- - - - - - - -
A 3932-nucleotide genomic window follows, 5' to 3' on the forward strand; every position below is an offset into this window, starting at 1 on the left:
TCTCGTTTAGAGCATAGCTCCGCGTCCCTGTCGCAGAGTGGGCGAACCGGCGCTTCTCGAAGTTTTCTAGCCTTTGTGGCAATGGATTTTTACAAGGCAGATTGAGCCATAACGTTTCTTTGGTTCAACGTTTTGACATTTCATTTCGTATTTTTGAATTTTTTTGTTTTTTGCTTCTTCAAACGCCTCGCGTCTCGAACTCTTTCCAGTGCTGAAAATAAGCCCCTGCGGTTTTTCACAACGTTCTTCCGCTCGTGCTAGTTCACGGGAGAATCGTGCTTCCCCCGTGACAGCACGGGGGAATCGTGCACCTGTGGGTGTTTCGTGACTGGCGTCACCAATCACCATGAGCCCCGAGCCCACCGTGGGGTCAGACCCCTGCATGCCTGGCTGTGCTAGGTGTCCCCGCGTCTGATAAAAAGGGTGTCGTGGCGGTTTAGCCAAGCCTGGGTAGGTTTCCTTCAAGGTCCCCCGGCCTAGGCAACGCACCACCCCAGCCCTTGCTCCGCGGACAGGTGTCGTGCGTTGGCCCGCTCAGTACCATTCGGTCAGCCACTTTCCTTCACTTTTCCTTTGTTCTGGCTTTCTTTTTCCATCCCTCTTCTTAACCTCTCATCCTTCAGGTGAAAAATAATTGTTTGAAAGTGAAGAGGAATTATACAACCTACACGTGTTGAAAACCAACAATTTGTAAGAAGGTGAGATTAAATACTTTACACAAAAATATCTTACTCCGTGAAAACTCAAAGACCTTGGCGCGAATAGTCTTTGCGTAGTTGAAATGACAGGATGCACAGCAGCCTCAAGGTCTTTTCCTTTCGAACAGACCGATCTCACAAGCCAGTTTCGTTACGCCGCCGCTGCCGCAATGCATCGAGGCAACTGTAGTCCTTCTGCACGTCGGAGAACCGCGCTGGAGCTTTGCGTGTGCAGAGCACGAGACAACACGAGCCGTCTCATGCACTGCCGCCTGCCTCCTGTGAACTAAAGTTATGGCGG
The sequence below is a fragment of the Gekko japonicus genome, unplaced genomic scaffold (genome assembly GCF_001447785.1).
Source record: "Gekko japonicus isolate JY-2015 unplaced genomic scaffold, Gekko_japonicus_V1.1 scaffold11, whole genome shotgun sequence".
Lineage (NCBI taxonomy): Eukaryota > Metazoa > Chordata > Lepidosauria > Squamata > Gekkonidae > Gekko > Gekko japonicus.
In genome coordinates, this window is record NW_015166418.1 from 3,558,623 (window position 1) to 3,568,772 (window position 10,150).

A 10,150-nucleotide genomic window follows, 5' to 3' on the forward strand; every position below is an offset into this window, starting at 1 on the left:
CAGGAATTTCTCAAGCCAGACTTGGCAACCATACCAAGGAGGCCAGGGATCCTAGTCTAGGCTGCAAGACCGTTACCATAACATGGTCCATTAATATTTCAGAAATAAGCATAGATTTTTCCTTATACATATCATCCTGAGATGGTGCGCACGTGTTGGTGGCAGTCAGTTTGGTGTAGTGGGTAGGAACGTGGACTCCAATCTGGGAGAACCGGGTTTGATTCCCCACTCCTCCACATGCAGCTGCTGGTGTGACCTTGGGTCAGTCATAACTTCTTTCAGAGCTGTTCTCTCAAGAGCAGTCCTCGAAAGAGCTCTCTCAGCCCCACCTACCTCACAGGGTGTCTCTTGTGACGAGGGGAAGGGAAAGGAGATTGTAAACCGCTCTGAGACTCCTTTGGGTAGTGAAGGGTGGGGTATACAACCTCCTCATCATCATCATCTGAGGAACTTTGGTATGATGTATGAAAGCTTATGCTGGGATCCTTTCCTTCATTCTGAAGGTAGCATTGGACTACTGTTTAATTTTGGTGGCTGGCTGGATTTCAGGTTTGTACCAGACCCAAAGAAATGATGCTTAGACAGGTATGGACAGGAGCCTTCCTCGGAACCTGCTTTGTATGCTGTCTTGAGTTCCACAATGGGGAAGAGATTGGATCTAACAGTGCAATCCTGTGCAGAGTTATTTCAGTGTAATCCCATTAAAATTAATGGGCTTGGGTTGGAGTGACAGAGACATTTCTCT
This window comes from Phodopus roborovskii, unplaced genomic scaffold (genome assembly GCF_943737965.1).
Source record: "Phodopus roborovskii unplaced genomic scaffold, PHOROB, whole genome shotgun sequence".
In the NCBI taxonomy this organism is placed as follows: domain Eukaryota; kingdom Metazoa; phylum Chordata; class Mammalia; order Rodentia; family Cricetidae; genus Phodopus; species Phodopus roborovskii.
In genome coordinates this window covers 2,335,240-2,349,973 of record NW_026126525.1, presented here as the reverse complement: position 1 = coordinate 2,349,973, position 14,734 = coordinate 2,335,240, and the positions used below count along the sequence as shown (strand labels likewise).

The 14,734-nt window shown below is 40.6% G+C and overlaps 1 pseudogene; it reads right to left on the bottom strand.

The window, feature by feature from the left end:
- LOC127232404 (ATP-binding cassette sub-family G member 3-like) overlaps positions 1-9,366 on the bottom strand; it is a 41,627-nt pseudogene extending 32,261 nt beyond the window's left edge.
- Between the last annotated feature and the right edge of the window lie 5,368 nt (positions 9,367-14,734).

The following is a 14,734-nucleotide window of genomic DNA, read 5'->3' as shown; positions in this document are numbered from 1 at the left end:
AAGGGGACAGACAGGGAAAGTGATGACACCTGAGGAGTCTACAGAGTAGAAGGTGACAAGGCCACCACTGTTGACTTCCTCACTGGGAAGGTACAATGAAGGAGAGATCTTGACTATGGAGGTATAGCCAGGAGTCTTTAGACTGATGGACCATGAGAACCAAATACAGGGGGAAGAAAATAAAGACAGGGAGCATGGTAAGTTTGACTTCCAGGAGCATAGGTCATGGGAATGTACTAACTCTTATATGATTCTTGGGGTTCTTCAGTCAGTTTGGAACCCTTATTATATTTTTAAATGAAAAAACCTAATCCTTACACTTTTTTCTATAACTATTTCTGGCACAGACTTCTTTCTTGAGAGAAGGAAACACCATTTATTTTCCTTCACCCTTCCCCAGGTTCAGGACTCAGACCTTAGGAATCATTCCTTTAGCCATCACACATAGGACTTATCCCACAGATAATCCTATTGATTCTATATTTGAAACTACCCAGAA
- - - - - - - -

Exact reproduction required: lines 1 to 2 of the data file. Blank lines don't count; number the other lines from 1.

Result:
A 3932-nucleotide genomic window follows, 5' to 3' on the forward strand; every position below is an offset into this window, starting at 1 on the left:
TCTCGTTTAGAGCATAGCTCCGCGTCCCTGTCGCAGAGTGGGCGAACCGGCGCTTCTCGAAGTTTTCTAGCCTTTGTGGCAATGGATTTTTACAAGGCAGATTGAGCCATAACGTTTCTTTGGTTCAACGTTTTGACATTTCATTTCGTATTTTTGAATTTTTTTGTTTTTTGCTTCTTCAAACGCCTCGCGTCTCGAACTCTTTCCAGTGCTGAAAATAAGCCCCTGCGGTTTTTCACAACGTTCTTCCGCTCGTGCTAGTTCACGGGAGAATCGTGCTTCCCCCGTGACAGCACGGGGGAATCGTGCACCTGTGGGTGTTTCGTGACTGGCGTCACCAATCACCATGAGCCCCGAGCCCACCGTGGGGTCAGACCCCTGCATGCCTGGCTGTGCTAGGTGTCCCCGCGTCTGATAAAAAGGGTGTCGTGGCGGTTTAGCCAAGCCTGGGTAGGTTTCCTTCAAGGTCCCCCGGCCTAGGCAACGCACCACCCCAGCCCTTGCTCCGCGGACAGGTGTCGTGCGTTGGCCCGCTCAGTACCATTCGGTCAGCCACTTTCCTTCACTTTTCCTTTGTTCTGGCTTTCTTTTTCCATCCCTCTTCTTAACCTCTCATCCTTCAGGTGAAAAATAATTGTTTGAAAGTGAAGAGGAATTATACAACCTACACGTGTTGAAAACCAACAATTTGTAAGAAGGTGAGATTAAATACTTTACACAAAAATATCTTACTCCGTGAAAACTCAAAGACCTTGGCGCGAATAGTCTTTGCGTAGTTGAAATGACAGGATGCACAGCAGCCTCAAGGTCTTTTCCTTTCGAACAGACCGATCTCACAAGCCAGTTTCGTTACGCCGCCGCTGCCGCAATGCATCGAGGCAACTGTAGTCCTTCTGCACGTCGGAGAACCGCGCTGGAGCTTTGCGTGTGCAGAGCACGAGACAACACGAGCCGTCTCATGCACTGCCGCCTGCCTCCTGTGAACTAAAGTTATGGCGG